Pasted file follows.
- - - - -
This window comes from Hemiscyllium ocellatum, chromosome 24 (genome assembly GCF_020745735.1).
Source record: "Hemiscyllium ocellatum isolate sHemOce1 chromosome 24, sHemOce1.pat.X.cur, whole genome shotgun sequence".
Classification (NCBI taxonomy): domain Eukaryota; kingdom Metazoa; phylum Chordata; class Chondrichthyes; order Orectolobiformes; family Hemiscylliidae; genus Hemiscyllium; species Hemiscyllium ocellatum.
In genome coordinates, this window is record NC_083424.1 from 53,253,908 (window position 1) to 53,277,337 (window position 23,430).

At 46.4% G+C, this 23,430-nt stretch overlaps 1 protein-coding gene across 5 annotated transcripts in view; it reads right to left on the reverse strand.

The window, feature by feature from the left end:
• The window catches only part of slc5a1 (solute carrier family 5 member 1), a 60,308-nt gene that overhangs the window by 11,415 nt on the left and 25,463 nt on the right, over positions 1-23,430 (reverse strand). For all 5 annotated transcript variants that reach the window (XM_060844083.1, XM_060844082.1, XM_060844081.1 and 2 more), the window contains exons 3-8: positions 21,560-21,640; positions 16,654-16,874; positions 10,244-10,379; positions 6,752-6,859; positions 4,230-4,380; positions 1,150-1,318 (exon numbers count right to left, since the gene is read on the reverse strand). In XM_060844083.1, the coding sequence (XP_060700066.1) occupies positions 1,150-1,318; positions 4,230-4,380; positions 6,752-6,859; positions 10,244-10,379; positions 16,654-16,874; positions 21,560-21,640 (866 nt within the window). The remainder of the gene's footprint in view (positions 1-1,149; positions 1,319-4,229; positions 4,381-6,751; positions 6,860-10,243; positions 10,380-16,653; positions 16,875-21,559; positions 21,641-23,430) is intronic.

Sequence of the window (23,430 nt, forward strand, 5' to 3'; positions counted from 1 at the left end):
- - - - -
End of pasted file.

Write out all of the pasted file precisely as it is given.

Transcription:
This window comes from Hemiscyllium ocellatum, chromosome 24 (genome assembly GCF_020745735.1).
Source record: "Hemiscyllium ocellatum isolate sHemOce1 chromosome 24, sHemOce1.pat.X.cur, whole genome shotgun sequence".
Classification (NCBI taxonomy): domain Eukaryota; kingdom Metazoa; phylum Chordata; class Chondrichthyes; order Orectolobiformes; family Hemiscylliidae; genus Hemiscyllium; species Hemiscyllium ocellatum.
In genome coordinates, this window is record NC_083424.1 from 53,253,908 (window position 1) to 53,277,337 (window position 23,430).

At 46.4% G+C, this 23,430-nt stretch overlaps 1 protein-coding gene across 5 annotated transcripts in view; it reads right to left on the reverse strand.

The window, feature by feature from the left end:
• The window catches only part of slc5a1 (solute carrier family 5 member 1), a 60,308-nt gene that overhangs the window by 11,415 nt on the left and 25,463 nt on the right, over positions 1-23,430 (reverse strand). For all 5 annotated transcript variants that reach the window (XM_060844083.1, XM_060844082.1, XM_060844081.1 and 2 more), the window contains exons 3-8: positions 21,560-21,640; positions 16,654-16,874; positions 10,244-10,379; positions 6,752-6,859; positions 4,230-4,380; positions 1,150-1,318 (exon numbers count right to left, since the gene is read on the reverse strand). In XM_060844083.1, the coding sequence (XP_060700066.1) occupies positions 1,150-1,318; positions 4,230-4,380; positions 6,752-6,859; positions 10,244-10,379; positions 16,654-16,874; positions 21,560-21,640 (866 nt within the window). The remainder of the gene's footprint in view (positions 1-1,149; positions 1,319-4,229; positions 4,381-6,751; positions 6,860-10,243; positions 10,380-16,653; positions 16,875-21,559; positions 21,641-23,430) is intronic.

Sequence of the window (23,430 nt, forward strand, 5' to 3'; positions counted from 1 at the left end):